Pacific Union also provides an incentive for agents to use Transaction Point by providing discounts on the deductible for their errors and omissions insurance, although Bonner says that perk is likely to be going away.
Bonner said paperless is especially appealing to Pacific Union because of the expected savings from eliminating storage costs, and for paper itself. In offices that have made more processes paperless, the savings have been significant, she said.
Pacific Union uses DocuSign for e-signatures. Like Long & Foster, the firm has relied on client demand, which has been high, to push agents to use the technology, Bonner said.
Paragon Real Estate, a 150-agent firm based in San Francisco, is an example of how firms that don’t have the resources to develop their own platforms can go digital. CEO and co-founder Bob Dadurka said the firm has hired a consultant to help it go paperless.
“The biggest challenge in delivering mobile technology to our clients and agents is that we struggle to find vendors who have put together enough of the agents’ workflow for us to feel confident in introducing it to our people,” Dadurka said.
Apps need to be streamlined, simple, and clearly show how they can save agents time, Dadurka said. If they’re not, agents won’t feel compelled to spend the time learning a new system, he said.
“When the user experience is as easy as the best iPad apps, then the adoption rate is very high,” Dadurka said.
Paragon Real Estate currently uses digital marketing from Imprev Inc., digital signatures from DocuSign and comparative marketing analysis software from TouchCMA. Dadurka said another challenge the company is extremely interested in overcoming is the lack of compatibility between some systems used by brokerages.
“Rather than a brokerage focus on the technology, we think the industry (the San Francisco Association of Realtors, California Association of Realtors and the National Association of Realtors) should adopt a platform,” Dadurka said.
In the absence of that industry lead, Paragon Real Estate is hoping two or three large competitors will band together and agree to adopt the same platform, said Anita Head, the brokerage’s president.
Head said vendors building technology for brokers and agents should understand that “people will adopt anything if it’s going to help them be more efficient, achieve a better quality of life and enhance their business.”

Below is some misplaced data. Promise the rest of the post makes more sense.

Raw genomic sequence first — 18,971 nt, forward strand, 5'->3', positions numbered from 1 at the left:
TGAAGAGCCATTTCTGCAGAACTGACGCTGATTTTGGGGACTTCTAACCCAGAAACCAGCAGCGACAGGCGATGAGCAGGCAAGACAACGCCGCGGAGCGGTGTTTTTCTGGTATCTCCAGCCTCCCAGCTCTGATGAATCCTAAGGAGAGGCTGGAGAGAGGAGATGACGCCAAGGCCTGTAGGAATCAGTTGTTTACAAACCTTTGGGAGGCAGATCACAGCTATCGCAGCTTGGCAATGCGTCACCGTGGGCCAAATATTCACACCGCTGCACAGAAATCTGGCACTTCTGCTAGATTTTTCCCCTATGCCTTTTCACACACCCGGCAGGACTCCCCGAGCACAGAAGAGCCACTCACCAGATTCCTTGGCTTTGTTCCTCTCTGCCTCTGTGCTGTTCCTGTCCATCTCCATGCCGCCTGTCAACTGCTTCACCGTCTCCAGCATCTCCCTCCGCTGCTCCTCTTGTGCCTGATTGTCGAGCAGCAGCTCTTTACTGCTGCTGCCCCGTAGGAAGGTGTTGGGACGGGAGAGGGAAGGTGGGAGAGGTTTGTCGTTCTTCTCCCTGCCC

Tracy Sichterman, owner of Berkeley Hills Realty, a 20-agent brokerage based in Berkeley, Calif., has focused on helping each agent adapt and “buy in” to the practical applications of the paperless office she’s trying to build.
Sichterman paired one top-producing agent who was reluctant to delve into the world of cloud-based documents and e-signatures with a younger agent, who agreed to provide tech support in exchange for a referral fee.
It was a win-win, Sichterman said. The older agent got an assistant, and the younger agent who is just starting out in real estate secured a more reliable income.
Berkeley Hills Realty is investing in training and support staff to help agents with the transition to paperless, but Sichterman says that won’t always be the case.
“The company crutch has a deadline, as the goal is to get everyone either self-sufficient or paying for the help of an assistant that they probably needed anyway,” she said.
As an older brokerage, the firm has faced the challenge of converting all of its paper files to digital documents and then shredding them, Sichterman said.
“The storage companies charge a lot to scan old paper files and then charge again to destroy the paper.”
Like Paragon Real Estate, Berkeley Hills Realty has found it challenging to identify technologies that are compatible for all agents.
If the firm wants to use Google Drive, for example, it must get agents who don’t have a Google account to set one up. If it wants to have an auto-fill system for Microsoft Word, it must make sure all agents have access to the appropriate version of the software.
But the paperless push by the firm doesn’t affect the client at the moment, Sichterman said. The firm will still use paper for the clients that prefer it. But when those paper forms come into the office, she said, they’ll have to be converted into digital formats and be uploaded for storage and review.